Thank you, Ryan Malone: Celebrating the Lightning’s title
Thank you Ryan Malone. You changed my life.
There was no hockey culture in Altoona in the late 90s. The sports gods played at Three Rivers Stadium and Beaver Stadium.
When I learned how to skate, you had two options in the area and only one of them had ice — Sir Skate behind the VA Hospital and Greenberg Ice Pavilion in State College. But when Galactic Ice opened, a small, but strong hockey culture started to grow and so did my love for the game. Along with that grew a love for the Pittsburgh Penguins.
In my house, I’m not sure I would have been fed if I wasn’t a Steelers, Pirates and Penn State fan. But with hockey, I only picked the Penguins because they were the local team. My mom’s love of the Penguins grew out of her love for me and the game that I played.
I was fortunate enough that my parents let me play travel hockey — and that’s how I discovered Ryan Malone. I was obsessed with the idea that someone from the local area could play for the Pittsburgh Penguins.
And while all of that was happening, YouTube was growing. I watched hockey clips all of the time and I became obsessed with another hockey player — a scrawny kid from Markham, Ontario playing for the Sarnia Sting named Steven Stamkos.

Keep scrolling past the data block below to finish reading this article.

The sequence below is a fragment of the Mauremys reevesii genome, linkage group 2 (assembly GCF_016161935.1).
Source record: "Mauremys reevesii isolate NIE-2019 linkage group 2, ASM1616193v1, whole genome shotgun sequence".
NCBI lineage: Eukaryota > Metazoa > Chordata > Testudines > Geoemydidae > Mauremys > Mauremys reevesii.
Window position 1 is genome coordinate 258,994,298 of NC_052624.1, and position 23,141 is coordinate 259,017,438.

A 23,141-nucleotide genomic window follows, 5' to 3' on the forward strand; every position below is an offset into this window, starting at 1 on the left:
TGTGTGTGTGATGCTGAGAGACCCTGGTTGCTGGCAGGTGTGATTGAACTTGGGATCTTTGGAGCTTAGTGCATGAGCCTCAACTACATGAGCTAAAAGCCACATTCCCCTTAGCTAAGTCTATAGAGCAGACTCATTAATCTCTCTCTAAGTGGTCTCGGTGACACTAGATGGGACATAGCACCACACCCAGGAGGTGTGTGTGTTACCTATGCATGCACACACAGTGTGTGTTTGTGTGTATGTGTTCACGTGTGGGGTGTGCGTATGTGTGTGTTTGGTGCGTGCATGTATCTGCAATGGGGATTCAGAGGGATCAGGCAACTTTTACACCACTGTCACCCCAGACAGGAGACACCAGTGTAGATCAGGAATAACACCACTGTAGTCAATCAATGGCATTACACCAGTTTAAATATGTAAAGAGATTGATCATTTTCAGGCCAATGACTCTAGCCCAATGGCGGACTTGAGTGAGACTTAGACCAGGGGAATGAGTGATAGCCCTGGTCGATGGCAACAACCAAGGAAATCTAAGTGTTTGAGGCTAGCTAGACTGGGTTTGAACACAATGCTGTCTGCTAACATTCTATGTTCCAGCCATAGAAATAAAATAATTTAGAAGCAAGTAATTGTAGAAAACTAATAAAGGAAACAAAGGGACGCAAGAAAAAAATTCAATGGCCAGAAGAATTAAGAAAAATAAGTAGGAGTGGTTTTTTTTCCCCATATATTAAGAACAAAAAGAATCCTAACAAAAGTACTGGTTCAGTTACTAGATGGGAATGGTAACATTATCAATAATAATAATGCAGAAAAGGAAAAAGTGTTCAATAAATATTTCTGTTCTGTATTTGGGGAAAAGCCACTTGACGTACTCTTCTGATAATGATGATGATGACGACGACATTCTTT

Then, the Penguins got good. Gone were the days of Martin Straka and Kris Beech — instead it was the era of Sid the Kid, Flower and Geno. Yet for some reason, I hated the fact that I’d be one of the few at school wearing Penguins stuff and then all of a sudden, overnight kids showed up in Penguins shirts. Did they even know what numbers Georges Laraque or Gary Roberts wore? Those kids only knew the big guys, I thought. I had suffered through all of those awful days when the Penguins were worse than the Pirates so why did all of those people get to enjoy it now? I was so vexed, and around that time, Ryan Malone ended up in Tampa.
So I declared fan free agency and followed my two favorite hockey players — Malone and Stamkos to Tampa. Through the powers of the internet, and my who-I-believe-to-be-semi-reluctant mom’s wallet, I watched Lightning games night in and night out without ever visiting the city on NHL Gamecenter. She’d also buy me one item of Lightning gear for Christmas. I think it pained her a bit but I appreciated it greatly.
I caught a couple of games on the road before finally visiting Thunder Alley with my then girlfriend at the time, now wife in 2015. I developed a friendship with her friend’s boyfriend, also a Bolts fan who was actually from Tampa.
And after getting Facetimes from him outside of Amalie Arena after the 2020 Cup run, we got to experience Game 1 of the 2021 Stanley Cup Final, together, in person from section 304. A boy from central PA was watching his favorite hockey team he’d only seen a handful of times in person in the Stanley Cup Final — the biggest stage in the sport he loves the most. I cried a lot that night. It meant a lot to be there.
And I cried a lot in September when they won because it meant a lot to see it happen once. I cried a lot on Wednesday when they won again because it meant a lot to see it happen twice.
So thank you Ryan Malone, Steven Stamkos, and Mom, for letting me become a Lightning fan. It’s changed my life.